So if we are going to stick with what we have, which I don’t disagree with, then as Domenicali suggest there needs to be more opportunity for rookie drivers to get behind the wheel and have the chance to show their skills.

Jan 27 : Ask Gary Anderson: Why does Ferrari get correlation wrong?

Friday should be used for that, and all teams should have to run at least one car in both practice sessions with a driver who has not competed in more than two grands prix in the last 10 years.

If you don’t want to do that then you learn nothing as the car will have to sit in the garage.

By making it the last 10 years, there is still an opportunity for Nigel Mansell to make a return!

We can all come up with hundreds of suggestions, some good and some bad, but as long as the teams have the strength they have it’s all a waste of time and very quickly gets boring.

There are better ways to have an exhibition race

Scott Mitchell

BMW M1 Procar demonstration

I was in favour of F1 using a Saturday sprint race as a trial for reverse-grids and I think it’s a worthwhile consideration if it’s part of the weekend.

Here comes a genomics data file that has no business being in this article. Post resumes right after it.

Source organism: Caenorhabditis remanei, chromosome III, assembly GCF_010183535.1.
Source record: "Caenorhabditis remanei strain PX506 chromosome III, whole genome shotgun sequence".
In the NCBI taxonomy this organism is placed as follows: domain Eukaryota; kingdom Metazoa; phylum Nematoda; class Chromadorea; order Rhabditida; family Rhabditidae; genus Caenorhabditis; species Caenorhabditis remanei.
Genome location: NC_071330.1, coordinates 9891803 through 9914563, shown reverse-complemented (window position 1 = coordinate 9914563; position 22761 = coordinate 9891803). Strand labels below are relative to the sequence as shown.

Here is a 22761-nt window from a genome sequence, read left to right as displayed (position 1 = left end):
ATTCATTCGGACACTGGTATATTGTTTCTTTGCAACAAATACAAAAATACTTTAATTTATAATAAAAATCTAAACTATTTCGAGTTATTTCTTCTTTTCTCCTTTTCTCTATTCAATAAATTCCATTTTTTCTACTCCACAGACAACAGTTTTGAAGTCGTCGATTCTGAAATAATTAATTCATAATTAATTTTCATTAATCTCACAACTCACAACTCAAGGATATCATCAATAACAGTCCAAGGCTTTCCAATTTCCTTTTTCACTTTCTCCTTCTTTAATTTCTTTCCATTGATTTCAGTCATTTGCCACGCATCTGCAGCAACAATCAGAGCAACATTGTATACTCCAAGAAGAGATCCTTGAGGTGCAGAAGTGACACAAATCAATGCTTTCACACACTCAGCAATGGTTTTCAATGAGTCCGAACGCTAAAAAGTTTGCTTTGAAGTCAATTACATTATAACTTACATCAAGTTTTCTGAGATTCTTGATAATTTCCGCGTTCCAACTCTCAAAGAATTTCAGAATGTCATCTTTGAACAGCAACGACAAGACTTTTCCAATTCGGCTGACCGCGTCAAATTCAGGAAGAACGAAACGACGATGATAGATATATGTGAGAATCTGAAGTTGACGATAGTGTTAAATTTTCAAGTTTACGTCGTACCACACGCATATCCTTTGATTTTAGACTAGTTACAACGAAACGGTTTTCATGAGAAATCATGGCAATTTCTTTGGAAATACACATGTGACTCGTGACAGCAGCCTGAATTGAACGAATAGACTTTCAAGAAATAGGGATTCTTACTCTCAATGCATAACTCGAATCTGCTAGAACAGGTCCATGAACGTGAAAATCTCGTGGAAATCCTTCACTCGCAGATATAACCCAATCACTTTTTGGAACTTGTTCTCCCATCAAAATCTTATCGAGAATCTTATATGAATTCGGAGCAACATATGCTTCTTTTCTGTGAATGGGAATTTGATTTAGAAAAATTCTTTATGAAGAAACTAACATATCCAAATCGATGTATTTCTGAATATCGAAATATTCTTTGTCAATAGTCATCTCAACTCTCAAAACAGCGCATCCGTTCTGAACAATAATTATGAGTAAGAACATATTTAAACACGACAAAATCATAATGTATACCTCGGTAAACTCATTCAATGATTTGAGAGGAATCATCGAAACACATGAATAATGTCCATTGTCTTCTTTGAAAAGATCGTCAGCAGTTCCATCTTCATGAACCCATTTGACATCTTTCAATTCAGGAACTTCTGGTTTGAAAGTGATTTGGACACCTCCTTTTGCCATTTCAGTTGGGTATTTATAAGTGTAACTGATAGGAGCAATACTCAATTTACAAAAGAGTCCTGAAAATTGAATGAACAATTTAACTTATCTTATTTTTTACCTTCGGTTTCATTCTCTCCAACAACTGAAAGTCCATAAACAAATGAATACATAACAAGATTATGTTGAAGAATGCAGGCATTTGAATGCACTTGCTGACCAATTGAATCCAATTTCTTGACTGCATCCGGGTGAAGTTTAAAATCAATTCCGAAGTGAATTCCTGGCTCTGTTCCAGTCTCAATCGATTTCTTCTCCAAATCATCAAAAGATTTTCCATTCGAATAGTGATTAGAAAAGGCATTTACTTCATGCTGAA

This idea though sounds like it’s rather immature and even when it’s flashed out it will not have an impact on the rest of the event. So, it’s effectively becoming an exhibition race – and if that’s the case the best thing by far is to lean properly into the exhibition element.

That means it’s time to revive the idea to revive the BMW M1 Procar! (pictured above in a 2008 retro demo)

Now I know specifically using M1 Procars – which featured in such races in 1979 and ’80 – again is almost certainly out of the question but the idea itself is something I’m convinced still has merit.

If F1 got a sponsor to supply a (relatively) neutral vehicle, like a KTM-Xbow, F1 could invite all 20 current drivers and see who accepts. The empty spaces can be filled by reserve drivers, leading F2 and F3 drivers, and ‘legends’ who are still up for a challenge.

There would be zero problem in filling the grid with good names. It would draw more attention and promote a fun spectacle as these nothing-to-lose races are ripe for entertainment.

It’s likely very difficult, if not impossible because of different manufacturer contracts and restrictions, not to mention the challenge of getting someone to pay for it.

But a company like Red Bull doing it at the Red Bull Ring would be a huge promotional activity so there is something tangible to pitch – and Red Bull has history in organising this kind of event privately in the past.

The bottom line is it would be a much more worthwhile and entertaining endeavour than a disconnected F1 sprint race being added to the schedule – and, given the apparent irrelevance of that race to the weekend or the championship, it would be just as useful!